This post is part of a series reflecting on my Pilgrimage to the Holy Land. The Pilgrimage was a guided experience called “The Footsteps of Jesus” – every Friday, I’ll be posting a “Footsteps Friday” reflection. I look forward to your sharing your thoughts and comments.
Our pilgrimage following the footsteps of Jesus followed a certain logic. The first few days were dedicated to exploring the social forces at work in Jesus time. One of the biggest forces of that era was the Herod the Great.
Growing up reading Bible stories, I knew Herod only as the genocidal monarch of Jesus infancy. In his paranoia he ordered the slaughter of all the male toddlers and infants around Bethlehem, fearing that one of them would rival his reign. That’s all many Christians know of Herod the Great. In the Bible, he recedes into the background as a minor villain, doomed to obscurity.
Later, as I studied ancient culture as an avocation, I learned about Herod’s political prowess. He deftly navigated the turbulent power struggle among Marc Antony, Cleopatra, and Octavian (later Caesar Augustus). He built the port city of Caesarea Maritima, building the trading economy by conjuring an artificial harbor out of concrete and sheer determination.
But it wasn’t until I visited the Holy Land that I discovered why Herod was called “the Great.”
His building projects reflected his lust for power. We visited his palace in Jericho, his fortress at Herodium, his citadel in Jerusalem. We marveled at the breathtaking views from his massive mountaintop winter palace and fortress at Masada. And we studied his crowning achievement: the Temple in Jerusalem. “Herod was evil,” commented one of our group, “but he was an evil genius.”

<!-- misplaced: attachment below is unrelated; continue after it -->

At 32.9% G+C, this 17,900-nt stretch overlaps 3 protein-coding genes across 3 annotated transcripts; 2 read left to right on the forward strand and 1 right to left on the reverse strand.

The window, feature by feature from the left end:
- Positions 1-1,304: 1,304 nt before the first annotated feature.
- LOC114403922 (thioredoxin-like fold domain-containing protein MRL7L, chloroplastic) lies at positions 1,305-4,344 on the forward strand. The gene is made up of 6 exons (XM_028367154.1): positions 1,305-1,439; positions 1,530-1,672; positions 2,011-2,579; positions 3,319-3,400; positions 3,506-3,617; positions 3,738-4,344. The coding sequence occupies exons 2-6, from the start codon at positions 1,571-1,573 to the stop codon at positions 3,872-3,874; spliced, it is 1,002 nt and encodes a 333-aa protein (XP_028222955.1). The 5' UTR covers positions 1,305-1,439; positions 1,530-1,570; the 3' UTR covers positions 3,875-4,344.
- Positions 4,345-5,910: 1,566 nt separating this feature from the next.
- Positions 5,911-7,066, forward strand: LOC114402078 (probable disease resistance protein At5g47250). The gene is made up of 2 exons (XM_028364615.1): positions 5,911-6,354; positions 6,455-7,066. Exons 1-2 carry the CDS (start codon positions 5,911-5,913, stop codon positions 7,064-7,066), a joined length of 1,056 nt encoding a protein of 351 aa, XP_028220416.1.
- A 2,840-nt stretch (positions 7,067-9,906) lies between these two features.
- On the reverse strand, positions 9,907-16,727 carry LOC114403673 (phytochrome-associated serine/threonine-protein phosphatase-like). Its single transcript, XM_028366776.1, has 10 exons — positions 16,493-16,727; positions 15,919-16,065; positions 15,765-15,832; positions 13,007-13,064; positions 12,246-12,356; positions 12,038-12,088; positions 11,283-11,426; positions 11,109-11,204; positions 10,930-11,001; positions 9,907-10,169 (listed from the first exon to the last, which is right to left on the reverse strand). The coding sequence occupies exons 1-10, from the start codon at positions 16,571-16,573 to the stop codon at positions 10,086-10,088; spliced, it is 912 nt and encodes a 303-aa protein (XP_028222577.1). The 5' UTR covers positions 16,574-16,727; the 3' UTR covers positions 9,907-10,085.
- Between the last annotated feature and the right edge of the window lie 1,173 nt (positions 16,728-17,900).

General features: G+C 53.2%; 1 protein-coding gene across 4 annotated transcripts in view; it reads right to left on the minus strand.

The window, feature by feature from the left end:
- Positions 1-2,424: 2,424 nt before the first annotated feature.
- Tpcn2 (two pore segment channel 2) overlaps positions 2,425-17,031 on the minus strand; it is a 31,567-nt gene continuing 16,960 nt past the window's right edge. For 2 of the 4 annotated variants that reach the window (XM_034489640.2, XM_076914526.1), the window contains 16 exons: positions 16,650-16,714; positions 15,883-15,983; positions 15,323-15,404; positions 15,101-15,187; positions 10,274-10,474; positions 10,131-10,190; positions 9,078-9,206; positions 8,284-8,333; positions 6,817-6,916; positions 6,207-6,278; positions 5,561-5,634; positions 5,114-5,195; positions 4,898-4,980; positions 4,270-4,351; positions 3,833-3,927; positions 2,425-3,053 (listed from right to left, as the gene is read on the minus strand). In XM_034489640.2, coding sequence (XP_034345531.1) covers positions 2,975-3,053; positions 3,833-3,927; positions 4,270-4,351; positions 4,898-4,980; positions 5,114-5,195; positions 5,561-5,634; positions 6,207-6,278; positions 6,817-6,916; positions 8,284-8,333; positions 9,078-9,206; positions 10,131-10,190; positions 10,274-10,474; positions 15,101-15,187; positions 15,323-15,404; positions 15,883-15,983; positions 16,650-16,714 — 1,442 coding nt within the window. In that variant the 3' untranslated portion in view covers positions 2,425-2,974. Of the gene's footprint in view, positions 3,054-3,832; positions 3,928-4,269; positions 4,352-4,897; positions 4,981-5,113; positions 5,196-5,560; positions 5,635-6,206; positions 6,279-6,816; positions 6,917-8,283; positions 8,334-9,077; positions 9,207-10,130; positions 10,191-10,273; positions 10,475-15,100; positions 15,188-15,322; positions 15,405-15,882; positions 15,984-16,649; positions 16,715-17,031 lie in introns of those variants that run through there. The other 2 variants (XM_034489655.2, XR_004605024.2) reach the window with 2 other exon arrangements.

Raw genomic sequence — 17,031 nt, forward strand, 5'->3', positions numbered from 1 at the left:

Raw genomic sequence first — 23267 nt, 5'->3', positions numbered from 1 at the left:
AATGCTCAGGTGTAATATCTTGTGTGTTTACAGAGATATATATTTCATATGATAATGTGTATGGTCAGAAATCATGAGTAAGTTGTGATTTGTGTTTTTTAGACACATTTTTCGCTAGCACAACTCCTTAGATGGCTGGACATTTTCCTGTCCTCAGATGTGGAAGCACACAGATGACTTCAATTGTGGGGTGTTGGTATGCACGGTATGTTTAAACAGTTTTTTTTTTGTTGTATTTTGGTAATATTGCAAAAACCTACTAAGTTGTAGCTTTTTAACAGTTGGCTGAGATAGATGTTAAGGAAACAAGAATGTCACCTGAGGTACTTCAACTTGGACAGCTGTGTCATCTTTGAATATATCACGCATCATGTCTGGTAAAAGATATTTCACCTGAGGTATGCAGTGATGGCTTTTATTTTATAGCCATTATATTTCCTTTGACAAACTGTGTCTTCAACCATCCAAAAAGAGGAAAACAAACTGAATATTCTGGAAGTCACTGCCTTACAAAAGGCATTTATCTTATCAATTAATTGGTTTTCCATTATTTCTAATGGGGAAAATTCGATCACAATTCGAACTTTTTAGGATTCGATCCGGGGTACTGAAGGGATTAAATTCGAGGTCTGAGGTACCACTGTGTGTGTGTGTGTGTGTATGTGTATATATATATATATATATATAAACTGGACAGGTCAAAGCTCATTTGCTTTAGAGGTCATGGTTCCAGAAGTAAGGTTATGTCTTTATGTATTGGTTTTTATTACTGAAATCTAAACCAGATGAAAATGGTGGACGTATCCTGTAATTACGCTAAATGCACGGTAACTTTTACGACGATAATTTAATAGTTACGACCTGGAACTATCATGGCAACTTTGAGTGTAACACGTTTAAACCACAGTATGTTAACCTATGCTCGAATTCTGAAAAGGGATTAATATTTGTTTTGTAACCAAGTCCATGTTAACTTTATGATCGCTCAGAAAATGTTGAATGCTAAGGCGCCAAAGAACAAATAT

Herod the Great seems everywhere; he hangs over the land like a sick shadow, a menacing ghost growling for attention.
This was nowhere more clear than at Herodium, Herod’s Judean fortress, palace, and administrative center. There, Herod built an artificial mountain, planting his elegant round fortress atop it. From this vantage point, you can see the Dead Sea in one direction, and in the other, Jerusalem. And Bethlehem.
As we stood atop the ramparts, we reflected on Herod’s lasting legacy: not a legacy of building and development, but a legacy of death and destruction. Herod’s great works were ground to rubble within three generations of his death. He is now remembered for his paranoia and his executions of rivals and family members.
There at Herodium, we thought of the garrison stationed there who would have received the orders to slaughter the children of Bethlehem. Herod may very well have watched from those walls as his troops made the quick march. The king who was supposed to protect his people was only interested in preserving power.
Herod’s heirs continued to follow the path of power. Power is seductive, but it never satisfies. Power may be a useful tool in the hands of a benign statesman, but it is a pitiless idol that consumes those who worship it.
Herod marshaled all his power, and he still could not stop Jesus. Herod’s path of power lust led only to rubble and cursing. The footsteps of Christ take us on a different path.
Soli Deo Gloria
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